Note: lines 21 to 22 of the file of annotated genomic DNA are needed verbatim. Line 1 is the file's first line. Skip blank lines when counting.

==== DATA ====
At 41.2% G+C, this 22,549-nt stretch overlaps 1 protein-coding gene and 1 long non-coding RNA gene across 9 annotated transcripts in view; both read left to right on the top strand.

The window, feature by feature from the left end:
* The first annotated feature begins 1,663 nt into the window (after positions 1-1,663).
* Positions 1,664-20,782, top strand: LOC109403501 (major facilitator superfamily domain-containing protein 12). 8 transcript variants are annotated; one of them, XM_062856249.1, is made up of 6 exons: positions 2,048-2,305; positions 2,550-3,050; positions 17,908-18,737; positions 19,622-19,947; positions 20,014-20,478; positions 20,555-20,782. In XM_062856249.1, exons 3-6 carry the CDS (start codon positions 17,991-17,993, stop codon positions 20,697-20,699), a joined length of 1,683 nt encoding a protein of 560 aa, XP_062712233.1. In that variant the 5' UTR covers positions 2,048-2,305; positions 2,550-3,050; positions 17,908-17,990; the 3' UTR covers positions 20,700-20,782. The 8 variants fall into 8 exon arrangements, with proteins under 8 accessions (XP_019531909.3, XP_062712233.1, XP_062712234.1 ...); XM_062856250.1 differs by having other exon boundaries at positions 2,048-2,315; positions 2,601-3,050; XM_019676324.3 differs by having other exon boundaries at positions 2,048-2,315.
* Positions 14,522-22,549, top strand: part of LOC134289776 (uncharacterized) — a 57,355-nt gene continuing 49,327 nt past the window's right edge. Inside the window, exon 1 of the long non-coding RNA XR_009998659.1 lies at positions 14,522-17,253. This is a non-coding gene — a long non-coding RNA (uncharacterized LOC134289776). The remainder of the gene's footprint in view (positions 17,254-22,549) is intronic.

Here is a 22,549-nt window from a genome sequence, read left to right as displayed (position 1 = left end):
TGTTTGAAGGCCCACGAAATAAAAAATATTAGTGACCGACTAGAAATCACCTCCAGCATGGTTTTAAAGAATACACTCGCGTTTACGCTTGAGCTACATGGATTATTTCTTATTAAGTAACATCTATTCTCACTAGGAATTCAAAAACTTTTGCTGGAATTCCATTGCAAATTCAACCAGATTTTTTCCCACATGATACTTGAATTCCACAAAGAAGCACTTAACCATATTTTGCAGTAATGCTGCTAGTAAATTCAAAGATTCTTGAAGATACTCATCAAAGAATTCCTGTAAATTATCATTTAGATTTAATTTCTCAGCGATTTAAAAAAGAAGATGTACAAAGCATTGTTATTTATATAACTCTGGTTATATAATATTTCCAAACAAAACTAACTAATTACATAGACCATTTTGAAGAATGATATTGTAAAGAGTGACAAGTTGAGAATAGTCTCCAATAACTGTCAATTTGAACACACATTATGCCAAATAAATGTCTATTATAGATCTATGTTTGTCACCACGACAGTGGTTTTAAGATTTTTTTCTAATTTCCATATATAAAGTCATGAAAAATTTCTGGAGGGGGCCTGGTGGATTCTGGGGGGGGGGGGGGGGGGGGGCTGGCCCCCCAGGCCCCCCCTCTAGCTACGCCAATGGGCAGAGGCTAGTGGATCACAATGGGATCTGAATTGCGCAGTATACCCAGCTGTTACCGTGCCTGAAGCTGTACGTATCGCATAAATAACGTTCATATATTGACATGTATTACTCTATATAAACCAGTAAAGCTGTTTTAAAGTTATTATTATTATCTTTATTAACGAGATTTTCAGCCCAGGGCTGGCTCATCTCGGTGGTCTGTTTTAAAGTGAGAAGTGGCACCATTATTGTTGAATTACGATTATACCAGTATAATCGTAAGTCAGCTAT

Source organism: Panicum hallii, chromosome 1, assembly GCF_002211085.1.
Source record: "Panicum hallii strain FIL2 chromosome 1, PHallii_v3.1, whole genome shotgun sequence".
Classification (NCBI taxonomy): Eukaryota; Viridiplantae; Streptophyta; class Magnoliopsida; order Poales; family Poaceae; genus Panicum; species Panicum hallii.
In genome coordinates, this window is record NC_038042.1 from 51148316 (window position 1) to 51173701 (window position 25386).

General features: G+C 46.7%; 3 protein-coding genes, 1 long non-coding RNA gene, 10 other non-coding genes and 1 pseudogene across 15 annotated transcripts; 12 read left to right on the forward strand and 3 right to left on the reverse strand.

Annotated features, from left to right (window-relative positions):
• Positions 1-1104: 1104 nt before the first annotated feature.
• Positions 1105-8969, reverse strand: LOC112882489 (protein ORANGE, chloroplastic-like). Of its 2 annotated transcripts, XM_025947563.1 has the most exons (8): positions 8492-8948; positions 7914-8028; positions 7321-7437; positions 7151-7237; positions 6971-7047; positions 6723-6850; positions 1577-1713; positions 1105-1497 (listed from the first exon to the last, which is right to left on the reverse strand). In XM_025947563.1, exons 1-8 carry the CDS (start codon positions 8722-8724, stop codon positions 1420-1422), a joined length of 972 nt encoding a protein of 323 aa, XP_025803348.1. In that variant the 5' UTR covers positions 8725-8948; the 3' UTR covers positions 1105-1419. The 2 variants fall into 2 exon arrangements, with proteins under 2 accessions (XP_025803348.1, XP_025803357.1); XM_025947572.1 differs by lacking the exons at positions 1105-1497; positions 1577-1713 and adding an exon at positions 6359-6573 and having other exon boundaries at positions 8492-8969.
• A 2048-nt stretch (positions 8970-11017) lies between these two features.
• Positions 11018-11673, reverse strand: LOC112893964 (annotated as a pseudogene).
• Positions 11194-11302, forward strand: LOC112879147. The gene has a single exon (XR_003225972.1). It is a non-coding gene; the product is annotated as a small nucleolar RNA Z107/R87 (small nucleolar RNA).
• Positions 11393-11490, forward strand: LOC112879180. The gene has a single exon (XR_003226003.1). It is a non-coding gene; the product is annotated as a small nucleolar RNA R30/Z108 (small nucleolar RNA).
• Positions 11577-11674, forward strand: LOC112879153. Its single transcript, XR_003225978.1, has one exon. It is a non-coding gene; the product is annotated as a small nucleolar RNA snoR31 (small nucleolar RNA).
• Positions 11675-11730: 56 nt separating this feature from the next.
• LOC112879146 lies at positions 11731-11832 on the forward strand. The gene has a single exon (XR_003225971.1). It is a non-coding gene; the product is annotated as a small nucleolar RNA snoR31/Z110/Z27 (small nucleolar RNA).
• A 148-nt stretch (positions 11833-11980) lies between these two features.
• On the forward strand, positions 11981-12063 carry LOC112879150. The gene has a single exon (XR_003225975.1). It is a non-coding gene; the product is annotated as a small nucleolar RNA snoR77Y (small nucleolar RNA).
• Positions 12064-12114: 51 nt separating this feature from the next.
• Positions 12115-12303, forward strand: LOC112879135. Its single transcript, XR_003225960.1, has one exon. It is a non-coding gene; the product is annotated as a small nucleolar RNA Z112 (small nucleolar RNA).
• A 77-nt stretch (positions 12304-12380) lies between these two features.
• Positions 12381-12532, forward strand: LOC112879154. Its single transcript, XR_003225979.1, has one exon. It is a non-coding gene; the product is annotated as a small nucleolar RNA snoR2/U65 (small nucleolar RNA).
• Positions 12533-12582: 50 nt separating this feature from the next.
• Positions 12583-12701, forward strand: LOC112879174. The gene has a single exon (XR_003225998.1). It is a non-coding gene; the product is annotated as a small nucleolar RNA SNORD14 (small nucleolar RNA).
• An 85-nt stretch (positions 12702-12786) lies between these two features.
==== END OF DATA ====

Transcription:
• Positions 11675-11730: 56 nt separating this feature from the next.
• LOC112879146 lies at positions 11731-11832 on the forward strand. The gene has a single exon (XR_003225971.1). It is a non-coding gene; the product is annotated as a small nucleolar RNA snoR31/Z110/Z27 (small nucleolar RNA).